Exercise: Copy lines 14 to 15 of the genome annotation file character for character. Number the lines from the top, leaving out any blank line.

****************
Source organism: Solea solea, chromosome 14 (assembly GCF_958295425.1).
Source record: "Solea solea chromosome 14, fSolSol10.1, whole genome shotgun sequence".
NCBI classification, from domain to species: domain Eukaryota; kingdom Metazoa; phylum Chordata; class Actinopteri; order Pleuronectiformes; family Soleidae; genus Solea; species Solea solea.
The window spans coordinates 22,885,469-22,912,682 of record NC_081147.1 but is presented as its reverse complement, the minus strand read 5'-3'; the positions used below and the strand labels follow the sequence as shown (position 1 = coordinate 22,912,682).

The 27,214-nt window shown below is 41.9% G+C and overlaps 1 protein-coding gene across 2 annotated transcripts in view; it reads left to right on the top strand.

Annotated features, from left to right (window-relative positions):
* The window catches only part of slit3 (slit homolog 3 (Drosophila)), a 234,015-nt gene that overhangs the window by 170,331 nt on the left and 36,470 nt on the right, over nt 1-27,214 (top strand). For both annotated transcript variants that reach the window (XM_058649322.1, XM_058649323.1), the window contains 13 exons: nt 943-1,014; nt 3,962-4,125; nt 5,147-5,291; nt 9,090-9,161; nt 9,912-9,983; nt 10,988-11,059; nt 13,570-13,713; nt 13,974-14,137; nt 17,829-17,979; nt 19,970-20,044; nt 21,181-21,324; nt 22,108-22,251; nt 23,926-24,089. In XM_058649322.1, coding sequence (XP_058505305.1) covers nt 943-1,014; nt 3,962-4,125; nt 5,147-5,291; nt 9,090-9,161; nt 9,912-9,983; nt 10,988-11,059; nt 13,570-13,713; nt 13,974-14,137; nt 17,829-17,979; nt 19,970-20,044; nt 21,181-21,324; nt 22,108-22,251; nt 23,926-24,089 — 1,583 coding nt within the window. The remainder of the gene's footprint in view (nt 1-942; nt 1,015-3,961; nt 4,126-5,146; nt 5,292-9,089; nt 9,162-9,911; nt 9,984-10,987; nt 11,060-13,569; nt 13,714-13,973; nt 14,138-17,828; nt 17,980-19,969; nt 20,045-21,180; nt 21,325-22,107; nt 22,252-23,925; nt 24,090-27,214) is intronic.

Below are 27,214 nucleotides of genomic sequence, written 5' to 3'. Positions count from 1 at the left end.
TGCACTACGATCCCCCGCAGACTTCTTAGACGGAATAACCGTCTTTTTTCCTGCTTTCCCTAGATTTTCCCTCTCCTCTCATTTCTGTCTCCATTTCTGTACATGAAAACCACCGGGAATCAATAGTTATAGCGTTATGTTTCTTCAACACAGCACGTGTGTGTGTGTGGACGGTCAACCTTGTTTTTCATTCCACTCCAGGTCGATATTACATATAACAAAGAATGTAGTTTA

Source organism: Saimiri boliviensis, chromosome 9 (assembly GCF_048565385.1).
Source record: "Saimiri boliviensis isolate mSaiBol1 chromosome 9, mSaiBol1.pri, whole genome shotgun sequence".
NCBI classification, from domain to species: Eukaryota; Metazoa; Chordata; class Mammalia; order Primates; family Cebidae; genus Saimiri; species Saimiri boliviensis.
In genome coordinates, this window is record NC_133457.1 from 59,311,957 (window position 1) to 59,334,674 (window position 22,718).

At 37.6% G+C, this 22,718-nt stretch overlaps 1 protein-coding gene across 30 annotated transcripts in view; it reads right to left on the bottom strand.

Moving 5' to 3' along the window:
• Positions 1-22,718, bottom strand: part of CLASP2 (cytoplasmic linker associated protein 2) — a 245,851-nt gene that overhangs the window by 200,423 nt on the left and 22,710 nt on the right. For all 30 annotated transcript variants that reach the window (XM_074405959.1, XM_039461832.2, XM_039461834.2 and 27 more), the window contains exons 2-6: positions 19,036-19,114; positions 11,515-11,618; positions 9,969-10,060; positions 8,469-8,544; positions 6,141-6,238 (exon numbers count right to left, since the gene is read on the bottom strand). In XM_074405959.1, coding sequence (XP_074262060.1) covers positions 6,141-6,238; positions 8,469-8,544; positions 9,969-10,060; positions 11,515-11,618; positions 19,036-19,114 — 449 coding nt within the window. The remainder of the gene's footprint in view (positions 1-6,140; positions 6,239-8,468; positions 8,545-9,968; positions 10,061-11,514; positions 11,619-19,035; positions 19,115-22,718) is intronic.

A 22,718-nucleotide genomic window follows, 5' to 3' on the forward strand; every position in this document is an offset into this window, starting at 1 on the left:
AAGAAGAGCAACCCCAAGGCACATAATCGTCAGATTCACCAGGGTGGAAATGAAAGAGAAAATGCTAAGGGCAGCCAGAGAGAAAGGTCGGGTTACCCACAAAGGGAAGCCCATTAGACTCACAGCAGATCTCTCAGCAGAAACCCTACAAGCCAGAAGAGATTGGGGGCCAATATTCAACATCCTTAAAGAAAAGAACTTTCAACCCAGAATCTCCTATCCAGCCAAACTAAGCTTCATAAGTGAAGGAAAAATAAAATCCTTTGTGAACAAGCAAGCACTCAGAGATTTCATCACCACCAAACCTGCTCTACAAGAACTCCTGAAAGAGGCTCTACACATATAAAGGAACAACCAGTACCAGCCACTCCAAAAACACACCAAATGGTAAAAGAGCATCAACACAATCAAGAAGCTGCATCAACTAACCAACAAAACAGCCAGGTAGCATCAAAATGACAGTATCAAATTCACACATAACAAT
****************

At 37.6% G+C, this 22,718-nt stretch overlaps 1 protein-coding gene across 30 annotated transcripts in view; it reads right to left on the bottom strand.

Moving 5' to 3' along the window: